Banks resume multi-million dollar bonuses

Bonuses paid to staff working in banks bailed out by government funds during the crisis provokes public outcry in the US

NEW YORK - Bonuses paid to Wall Street bankers have continued to be paid by banks that have suffered record losses during the financial crisis. Details of bonuses paid to staff working at Citi and Merrill Lynch, have outraged the public and government officials - New York's attorney general Andrew Cuomo in particular.

Citi, which made a loss of $27.7 billion last year, set aside $5.3 billion for staff bonuses, and Merrill Lynch, which was acquired by Bank of America in a rescue takeover, had a $3.6 billion bonus pool, shows the attorney general report.

Goldman Sachs and JP Morgan, which have benefited from the crisis, paid out the highest number of million-dollar bonuses. Both banks received billions of dollars from the US Government's Troubled Asset Relief Programme (Tarp) but this has since been repaid in full.

Cuomo said: "There is no clear rhyme or reason to the way banks compensate and reward their employees. Compensation for bank employees has become unmoored from the banks' financial performance."

He said pay had not been tied to performance in recent years, contrary to the banks' claims.

Only users who have a paid subscription or are part of a corporate subscription are able to print or copy content.

To access these options, along with all other subscription benefits, please contact or view our subscription options here:

You are currently unable to copy this content. Please contact to find out more.

Financial crime and compliance50 2024

The detailed analysis for the Financial crime and compliance50 considers firms’ technological advances and strategic direction to provide a complete view of how market leaders are driving transformation in this sector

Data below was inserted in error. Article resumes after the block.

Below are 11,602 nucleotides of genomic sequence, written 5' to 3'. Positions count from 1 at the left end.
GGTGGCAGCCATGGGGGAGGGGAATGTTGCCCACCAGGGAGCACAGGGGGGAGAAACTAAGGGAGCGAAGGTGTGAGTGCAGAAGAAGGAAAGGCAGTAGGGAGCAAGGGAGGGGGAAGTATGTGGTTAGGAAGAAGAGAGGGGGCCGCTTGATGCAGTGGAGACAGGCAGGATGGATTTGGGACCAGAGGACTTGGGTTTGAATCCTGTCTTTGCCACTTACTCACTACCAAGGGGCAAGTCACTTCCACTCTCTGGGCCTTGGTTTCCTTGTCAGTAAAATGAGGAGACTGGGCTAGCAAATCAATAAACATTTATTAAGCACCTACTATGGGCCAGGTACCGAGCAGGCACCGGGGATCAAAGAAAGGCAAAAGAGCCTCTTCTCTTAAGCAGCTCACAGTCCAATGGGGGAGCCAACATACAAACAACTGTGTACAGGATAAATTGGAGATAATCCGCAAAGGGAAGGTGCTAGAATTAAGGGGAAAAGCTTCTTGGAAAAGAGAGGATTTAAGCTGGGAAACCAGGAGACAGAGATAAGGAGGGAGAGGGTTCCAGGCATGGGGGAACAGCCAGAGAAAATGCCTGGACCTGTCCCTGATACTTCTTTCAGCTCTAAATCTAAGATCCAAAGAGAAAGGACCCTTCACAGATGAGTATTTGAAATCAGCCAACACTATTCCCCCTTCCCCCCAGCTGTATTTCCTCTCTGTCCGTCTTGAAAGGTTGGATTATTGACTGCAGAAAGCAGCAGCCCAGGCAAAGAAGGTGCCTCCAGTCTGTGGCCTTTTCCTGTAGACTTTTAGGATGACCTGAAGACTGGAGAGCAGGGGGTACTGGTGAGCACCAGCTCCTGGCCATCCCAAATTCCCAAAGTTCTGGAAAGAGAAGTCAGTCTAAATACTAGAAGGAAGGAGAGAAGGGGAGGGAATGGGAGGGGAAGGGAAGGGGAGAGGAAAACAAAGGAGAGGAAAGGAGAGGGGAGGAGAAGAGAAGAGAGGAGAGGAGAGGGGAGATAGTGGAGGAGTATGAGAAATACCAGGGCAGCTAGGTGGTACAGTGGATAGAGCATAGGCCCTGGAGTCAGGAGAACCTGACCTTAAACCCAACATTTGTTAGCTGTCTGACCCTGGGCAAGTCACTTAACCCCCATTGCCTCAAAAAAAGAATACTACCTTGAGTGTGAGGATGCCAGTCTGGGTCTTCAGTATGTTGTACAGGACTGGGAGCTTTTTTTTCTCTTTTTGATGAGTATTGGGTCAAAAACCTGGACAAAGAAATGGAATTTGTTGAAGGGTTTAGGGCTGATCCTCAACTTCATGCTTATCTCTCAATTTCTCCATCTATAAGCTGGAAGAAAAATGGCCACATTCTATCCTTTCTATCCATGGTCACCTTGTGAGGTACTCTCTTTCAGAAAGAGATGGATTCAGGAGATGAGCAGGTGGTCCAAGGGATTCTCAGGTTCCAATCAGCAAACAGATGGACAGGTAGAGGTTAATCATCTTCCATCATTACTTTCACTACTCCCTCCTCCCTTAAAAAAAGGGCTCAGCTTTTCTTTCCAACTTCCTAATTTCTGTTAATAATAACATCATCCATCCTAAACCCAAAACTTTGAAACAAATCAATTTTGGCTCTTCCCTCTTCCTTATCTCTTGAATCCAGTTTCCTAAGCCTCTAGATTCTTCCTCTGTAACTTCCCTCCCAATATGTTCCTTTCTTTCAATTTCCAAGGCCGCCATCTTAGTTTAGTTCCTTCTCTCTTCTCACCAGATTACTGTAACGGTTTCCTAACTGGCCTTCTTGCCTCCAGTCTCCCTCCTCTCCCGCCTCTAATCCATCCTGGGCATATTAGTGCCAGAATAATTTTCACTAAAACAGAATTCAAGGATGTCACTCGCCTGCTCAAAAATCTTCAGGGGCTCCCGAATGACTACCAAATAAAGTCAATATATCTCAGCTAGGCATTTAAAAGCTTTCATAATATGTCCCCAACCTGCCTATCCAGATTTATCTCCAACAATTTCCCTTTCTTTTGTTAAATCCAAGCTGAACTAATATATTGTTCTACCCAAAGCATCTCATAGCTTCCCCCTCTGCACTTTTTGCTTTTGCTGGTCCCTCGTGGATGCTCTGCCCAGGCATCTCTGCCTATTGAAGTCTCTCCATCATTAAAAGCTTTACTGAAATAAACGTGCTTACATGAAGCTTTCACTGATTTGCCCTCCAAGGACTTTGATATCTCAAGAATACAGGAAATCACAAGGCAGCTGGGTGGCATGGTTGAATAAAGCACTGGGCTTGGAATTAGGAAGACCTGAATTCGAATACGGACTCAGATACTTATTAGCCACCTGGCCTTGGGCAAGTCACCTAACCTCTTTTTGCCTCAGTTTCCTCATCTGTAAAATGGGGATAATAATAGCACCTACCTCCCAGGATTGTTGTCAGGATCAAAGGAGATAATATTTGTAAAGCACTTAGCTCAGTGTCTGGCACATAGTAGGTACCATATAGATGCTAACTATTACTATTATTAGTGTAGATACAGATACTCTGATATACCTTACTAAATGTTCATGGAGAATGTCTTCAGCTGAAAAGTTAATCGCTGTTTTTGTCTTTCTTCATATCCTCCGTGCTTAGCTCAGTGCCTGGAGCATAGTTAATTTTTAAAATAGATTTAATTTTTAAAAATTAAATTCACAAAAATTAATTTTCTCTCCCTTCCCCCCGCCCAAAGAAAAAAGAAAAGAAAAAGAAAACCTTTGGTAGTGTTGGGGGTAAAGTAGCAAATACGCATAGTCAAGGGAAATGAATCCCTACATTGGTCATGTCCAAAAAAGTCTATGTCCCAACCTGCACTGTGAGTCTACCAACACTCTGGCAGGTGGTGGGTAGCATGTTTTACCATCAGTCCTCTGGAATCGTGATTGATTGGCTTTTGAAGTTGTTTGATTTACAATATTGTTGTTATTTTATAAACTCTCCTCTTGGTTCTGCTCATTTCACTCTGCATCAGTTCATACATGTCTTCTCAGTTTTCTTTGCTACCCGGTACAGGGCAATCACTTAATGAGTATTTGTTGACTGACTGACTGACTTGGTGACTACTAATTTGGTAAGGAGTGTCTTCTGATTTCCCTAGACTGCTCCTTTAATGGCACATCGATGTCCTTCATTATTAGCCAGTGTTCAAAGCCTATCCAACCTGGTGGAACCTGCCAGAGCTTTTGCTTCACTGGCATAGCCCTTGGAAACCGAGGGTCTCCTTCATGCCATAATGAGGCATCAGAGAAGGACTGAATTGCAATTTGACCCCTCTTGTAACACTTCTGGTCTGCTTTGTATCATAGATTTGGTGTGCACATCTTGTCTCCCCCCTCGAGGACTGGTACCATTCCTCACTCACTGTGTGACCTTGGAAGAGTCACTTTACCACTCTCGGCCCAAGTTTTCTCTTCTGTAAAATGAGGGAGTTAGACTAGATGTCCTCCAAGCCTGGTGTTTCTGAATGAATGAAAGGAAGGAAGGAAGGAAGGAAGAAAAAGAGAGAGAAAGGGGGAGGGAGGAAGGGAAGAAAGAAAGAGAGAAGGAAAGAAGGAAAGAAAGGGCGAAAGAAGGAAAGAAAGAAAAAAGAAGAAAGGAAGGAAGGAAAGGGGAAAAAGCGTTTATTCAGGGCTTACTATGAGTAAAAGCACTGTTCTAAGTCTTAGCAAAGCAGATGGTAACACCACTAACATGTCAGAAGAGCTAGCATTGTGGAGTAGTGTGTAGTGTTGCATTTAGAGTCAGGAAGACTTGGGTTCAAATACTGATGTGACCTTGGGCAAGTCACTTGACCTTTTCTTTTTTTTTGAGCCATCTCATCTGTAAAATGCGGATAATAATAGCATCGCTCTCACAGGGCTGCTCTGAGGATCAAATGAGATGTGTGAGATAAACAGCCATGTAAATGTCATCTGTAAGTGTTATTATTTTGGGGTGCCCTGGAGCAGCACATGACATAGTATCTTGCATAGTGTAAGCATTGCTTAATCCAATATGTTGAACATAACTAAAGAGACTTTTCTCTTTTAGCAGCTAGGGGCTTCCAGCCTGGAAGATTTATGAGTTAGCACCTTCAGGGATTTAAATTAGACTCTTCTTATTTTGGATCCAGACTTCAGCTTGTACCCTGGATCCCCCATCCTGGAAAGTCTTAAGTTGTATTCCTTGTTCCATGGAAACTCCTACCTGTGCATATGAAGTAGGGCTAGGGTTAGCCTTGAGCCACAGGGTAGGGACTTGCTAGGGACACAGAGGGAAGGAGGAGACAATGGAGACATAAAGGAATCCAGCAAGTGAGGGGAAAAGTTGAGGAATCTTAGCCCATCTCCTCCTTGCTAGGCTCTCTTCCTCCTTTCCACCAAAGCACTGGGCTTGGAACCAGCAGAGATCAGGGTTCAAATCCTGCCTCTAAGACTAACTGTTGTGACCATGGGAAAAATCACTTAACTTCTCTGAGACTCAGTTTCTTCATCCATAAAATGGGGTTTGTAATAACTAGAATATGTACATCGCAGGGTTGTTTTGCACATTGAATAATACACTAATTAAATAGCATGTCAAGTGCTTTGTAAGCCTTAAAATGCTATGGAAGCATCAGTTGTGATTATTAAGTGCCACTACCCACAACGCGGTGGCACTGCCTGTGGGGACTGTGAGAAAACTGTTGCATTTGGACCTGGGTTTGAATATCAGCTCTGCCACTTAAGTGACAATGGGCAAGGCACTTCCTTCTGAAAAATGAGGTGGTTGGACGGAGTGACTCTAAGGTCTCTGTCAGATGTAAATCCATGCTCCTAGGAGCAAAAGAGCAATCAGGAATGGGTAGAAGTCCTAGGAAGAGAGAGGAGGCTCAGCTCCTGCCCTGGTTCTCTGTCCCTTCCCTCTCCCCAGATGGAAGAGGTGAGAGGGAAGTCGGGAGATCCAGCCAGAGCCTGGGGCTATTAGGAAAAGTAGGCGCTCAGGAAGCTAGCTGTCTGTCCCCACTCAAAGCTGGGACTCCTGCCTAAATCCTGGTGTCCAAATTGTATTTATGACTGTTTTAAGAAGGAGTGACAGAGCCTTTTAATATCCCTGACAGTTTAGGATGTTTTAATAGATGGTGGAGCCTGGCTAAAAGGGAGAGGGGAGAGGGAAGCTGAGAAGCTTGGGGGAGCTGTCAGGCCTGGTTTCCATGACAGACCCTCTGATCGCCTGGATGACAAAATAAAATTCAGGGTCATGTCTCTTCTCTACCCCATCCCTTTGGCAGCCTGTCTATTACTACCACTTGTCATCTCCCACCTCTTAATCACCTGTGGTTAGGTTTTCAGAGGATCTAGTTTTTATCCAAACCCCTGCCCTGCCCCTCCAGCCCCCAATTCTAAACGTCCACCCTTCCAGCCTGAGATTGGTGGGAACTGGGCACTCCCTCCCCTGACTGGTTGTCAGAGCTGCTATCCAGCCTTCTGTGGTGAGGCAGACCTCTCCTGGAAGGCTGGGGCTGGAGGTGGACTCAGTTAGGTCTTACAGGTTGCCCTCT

Investment banks: the future of risk control

This survey report explores the current state of risk controls in investment banks, the challenges of effective engagement across the three lines of defence, and the opportunity to develop a more dynamic approach to first-line risk control

Op risk outlook 2022: the legal perspective

Christoph Kurth, partner of the global financial institutions leadership team at Baker McKenzie, discusses the key themes emerging from’s Top 10 op risks 2022 survey and how financial firms can better manage and mitigate the impact of…

Emerging trends in op risk

Karen Man, partner and member of the global financial institutions leadership team at Baker McKenzie, discusses emerging op risks in the wake of the Covid‑19 pandemic, a rise in cyber attacks, concerns around conduct and culture, and the complexities of…

Moving targets: the new rules of conduct risk

How are capital markets firms adapting their approaches to monitoring and managing conduct risk following the Covid‑19 pandemic? In a webinar in association with NICE Actimize, the panel discusses changing regulatory requirements, the essentials…

Most read articles loading...

You need to sign in to use this feature. If you don’t have a account, please register for a trial.

Sign in
You are currently on corporate access.

To use this feature you will need an individual account. If you have one already please sign in.

Sign in.

Alternatively you can request an individual account here